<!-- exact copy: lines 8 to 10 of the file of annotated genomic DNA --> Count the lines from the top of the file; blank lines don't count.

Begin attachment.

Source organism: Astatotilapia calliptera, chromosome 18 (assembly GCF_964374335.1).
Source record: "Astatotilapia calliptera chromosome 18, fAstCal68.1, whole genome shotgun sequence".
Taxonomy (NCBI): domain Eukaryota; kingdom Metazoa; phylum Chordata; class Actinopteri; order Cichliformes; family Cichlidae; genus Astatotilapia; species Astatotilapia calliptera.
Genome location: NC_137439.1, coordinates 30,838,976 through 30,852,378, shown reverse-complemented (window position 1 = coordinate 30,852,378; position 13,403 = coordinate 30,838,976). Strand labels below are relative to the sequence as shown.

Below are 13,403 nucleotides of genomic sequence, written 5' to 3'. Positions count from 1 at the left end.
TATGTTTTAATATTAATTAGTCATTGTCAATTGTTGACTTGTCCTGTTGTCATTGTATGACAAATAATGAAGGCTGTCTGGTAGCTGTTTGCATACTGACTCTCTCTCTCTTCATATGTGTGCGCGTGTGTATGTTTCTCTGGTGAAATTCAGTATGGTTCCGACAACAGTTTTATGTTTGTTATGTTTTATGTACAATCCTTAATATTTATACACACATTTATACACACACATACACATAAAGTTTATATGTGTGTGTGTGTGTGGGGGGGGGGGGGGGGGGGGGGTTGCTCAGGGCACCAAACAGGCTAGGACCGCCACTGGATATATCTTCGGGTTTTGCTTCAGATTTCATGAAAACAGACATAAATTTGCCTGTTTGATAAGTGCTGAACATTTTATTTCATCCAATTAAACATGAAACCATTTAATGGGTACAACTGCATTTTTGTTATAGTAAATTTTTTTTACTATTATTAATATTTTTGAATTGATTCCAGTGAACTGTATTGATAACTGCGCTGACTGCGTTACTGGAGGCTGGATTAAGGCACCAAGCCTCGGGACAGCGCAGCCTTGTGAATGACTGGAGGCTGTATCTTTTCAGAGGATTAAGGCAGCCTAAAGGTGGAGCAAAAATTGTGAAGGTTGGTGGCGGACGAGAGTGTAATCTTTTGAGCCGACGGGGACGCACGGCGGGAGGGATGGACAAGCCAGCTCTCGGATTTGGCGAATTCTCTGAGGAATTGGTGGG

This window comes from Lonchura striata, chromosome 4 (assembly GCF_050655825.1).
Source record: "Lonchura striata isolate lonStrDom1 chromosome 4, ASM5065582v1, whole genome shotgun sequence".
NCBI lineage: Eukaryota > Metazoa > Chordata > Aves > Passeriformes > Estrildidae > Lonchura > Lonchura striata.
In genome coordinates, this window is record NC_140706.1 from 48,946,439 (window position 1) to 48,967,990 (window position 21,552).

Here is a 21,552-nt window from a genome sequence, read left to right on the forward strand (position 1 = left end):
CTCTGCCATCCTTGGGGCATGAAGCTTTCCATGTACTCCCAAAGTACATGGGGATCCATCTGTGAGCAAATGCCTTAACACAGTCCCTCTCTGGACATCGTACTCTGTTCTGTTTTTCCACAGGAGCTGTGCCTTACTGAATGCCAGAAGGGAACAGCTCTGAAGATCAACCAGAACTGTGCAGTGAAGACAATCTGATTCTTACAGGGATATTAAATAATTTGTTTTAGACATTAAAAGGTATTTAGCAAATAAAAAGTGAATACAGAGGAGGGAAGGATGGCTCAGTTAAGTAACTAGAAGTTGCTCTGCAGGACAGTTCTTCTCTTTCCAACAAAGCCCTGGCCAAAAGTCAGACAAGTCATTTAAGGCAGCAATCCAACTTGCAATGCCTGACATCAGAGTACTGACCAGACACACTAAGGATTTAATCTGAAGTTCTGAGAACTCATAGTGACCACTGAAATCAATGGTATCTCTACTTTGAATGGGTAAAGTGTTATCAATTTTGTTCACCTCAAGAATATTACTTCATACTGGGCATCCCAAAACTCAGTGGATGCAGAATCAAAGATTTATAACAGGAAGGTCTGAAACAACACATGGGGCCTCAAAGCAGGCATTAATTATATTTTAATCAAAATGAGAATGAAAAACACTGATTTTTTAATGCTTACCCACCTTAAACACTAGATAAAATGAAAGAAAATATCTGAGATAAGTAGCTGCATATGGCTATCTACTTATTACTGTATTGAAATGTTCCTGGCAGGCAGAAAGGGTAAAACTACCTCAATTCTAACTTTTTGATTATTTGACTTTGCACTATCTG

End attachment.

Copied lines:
Source record: "Lonchura striata isolate lonStrDom1 chromosome 4, ASM5065582v1, whole genome shotgun sequence".
NCBI lineage: Eukaryota > Metazoa > Chordata > Aves > Passeriformes > Estrildidae > Lonchura > Lonchura striata.
In genome coordinates, this window is record NC_140706.1 from 48,946,439 (window position 1) to 48,967,990 (window position 21,552).